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Richard Hawley – Standing at the Sky’s Edge (Mute)

Richard Hawley Standing at the Sky's Edge
27 August 2012

Richard Hawley put his star in the rock & roll firmament with a series of classy, soulful LPs that, for lack of a better description, put a rootsy spin on the easy listening majesty of early Scott Walker. Albums like the quintessential Coles Corner and the experimental Truelove’s Gutter continue to stand the test of time, revealing new things with every spin.

The Sheffield singer/songwriter continues his winning streak with Standing at the Sky’s Edge, a startling change in direction as he mostly dispenses with gentility to crank up the volume. Reaching back to his effects-laden guitar work with the 90s Britpop band Longpigs (or perhaps influenced by his sideperson gigs with Pulp and the Arctic Monkeys), Hawley unleashes his six-string as never before on a solo record, slathering the tracks with fuzz-soaked riffs, searing solos and psychedelic atmosphere. His fretboard skill is what makes him so valuable to his outside employers, and it’s great to hear him cut loose in his own music.

But no matter how far upstage his ax stands, Hawley hasn’t forgotten his other major forte: great tunes. Psychedelic epics like the title cut, “Time Will Bring You Winter” and “She Brings the Sunlight” don’t rely solely on guitars and shimmering production to get their points across – they’re as much about substantial melodies and lyrics that bespeak earthy intelligence as much as mystical yearning. The frisky “Down in the Woods” and the spectacular “Leave Your Body Behind You” rock in ways he’s never allowed himself to on his solo records, while still retaining his signature grace. The airy pop of “Seek It” and the austere folk of “The Wood Colliers Grave” call back to his more genteel work, serving as respites from the acid rock attack of the surrounding songs.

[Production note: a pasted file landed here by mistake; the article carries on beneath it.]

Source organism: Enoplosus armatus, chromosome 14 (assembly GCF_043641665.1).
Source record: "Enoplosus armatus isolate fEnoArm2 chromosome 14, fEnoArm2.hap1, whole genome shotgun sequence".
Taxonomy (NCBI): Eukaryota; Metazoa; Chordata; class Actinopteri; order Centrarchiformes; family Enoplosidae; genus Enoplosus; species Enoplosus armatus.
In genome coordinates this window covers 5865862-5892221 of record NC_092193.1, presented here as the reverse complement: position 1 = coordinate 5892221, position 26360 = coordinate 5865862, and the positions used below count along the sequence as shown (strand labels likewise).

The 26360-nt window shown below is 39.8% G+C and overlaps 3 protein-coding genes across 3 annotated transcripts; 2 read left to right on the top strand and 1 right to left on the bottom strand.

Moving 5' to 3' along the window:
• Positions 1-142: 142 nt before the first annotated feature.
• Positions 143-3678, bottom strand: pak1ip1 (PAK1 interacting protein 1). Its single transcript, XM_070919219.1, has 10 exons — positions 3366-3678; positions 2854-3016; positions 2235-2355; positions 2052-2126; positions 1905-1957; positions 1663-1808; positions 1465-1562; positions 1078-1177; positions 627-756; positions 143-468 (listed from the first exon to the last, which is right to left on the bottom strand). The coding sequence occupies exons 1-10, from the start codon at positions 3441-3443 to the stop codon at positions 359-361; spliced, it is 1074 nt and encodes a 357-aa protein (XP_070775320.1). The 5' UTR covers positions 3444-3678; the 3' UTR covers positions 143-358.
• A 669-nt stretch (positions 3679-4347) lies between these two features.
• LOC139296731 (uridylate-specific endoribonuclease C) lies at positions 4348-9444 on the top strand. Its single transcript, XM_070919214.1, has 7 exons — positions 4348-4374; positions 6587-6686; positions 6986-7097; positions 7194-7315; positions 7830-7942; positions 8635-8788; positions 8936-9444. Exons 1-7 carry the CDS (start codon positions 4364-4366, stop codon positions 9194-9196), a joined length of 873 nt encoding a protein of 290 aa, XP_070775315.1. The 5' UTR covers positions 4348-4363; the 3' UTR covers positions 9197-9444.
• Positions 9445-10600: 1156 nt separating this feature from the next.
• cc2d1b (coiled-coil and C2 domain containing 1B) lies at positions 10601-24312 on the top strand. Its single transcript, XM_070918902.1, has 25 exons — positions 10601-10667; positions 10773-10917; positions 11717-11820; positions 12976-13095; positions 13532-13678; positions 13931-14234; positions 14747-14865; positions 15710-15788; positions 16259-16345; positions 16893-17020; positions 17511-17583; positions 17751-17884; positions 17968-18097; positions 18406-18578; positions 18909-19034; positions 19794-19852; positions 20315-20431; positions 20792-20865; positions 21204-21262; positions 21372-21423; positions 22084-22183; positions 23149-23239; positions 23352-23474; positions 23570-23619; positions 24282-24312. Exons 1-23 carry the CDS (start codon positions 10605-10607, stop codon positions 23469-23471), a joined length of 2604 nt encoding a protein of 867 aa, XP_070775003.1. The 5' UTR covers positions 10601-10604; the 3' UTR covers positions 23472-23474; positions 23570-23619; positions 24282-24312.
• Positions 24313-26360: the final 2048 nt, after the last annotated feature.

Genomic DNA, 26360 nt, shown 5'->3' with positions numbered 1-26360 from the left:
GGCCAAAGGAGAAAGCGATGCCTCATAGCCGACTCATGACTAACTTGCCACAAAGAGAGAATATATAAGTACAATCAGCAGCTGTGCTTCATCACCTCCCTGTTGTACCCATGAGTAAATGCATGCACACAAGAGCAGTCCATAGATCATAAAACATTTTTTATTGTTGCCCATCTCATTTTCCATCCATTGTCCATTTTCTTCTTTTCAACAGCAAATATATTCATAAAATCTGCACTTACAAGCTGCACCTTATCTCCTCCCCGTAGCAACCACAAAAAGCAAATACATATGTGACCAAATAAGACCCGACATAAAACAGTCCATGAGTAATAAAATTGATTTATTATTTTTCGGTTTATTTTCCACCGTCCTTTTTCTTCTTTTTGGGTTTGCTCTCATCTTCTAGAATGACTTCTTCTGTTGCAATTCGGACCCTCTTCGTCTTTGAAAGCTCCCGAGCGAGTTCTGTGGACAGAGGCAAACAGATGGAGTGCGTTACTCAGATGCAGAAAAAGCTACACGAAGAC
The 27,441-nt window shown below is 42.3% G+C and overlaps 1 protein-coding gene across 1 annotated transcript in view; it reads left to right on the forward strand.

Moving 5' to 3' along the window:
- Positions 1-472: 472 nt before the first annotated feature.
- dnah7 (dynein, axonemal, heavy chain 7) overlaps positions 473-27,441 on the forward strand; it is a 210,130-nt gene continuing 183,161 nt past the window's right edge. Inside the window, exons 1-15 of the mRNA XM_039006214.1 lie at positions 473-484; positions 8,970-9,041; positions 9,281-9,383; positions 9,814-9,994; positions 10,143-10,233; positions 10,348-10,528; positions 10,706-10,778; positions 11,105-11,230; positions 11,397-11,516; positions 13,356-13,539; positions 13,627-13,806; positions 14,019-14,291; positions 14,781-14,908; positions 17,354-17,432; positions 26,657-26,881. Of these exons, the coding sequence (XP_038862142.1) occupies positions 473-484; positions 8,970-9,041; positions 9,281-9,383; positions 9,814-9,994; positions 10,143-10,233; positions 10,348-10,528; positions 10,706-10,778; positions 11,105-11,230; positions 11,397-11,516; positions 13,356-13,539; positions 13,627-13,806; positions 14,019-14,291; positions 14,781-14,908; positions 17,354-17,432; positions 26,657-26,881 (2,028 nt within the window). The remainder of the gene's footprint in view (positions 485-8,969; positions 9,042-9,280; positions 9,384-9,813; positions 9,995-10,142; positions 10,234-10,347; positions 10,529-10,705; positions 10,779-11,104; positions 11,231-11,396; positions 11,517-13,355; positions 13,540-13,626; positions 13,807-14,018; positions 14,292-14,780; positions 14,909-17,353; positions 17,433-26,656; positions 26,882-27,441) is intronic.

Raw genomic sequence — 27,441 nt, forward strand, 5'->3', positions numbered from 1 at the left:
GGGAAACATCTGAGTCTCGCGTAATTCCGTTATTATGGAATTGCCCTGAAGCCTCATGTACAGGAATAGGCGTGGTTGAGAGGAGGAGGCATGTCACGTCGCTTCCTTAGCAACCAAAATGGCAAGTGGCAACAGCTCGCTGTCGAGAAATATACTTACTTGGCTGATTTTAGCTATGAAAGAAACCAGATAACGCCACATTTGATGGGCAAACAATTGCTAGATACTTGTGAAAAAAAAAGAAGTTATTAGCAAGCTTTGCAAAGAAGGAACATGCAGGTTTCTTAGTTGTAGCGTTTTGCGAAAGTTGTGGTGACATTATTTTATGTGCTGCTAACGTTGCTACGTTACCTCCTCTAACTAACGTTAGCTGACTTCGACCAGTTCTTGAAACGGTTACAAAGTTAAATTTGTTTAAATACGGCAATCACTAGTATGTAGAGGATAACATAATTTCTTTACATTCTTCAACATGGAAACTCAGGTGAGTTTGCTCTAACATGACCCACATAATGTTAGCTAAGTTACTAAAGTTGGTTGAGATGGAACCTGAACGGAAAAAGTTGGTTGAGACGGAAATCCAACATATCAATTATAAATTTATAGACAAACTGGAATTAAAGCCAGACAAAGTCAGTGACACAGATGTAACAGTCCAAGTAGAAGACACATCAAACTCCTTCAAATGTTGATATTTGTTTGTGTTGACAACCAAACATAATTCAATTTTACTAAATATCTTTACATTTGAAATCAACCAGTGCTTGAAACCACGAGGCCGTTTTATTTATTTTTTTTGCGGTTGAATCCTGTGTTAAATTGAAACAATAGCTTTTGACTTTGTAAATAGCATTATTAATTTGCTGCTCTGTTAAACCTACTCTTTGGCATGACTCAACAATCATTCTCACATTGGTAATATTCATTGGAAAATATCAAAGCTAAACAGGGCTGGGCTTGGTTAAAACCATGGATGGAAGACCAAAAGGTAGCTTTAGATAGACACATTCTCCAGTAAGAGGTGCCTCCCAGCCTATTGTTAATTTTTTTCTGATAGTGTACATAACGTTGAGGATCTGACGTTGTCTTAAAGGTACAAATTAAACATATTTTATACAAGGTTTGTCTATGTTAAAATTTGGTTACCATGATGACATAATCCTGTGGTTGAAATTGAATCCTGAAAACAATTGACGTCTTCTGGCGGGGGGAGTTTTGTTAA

Hawley blends his multiverse together on the single “Don’t Stare at the Sun” and the album-closing “Before,” moving from the soulful crooning of his more famous work to blistering guitar codas. New statements of purpose? It’s too soon to tell, but both songs are indicative of the theme of the album as a whole: change is good, and it’s even better when blended with one’s own tradition.


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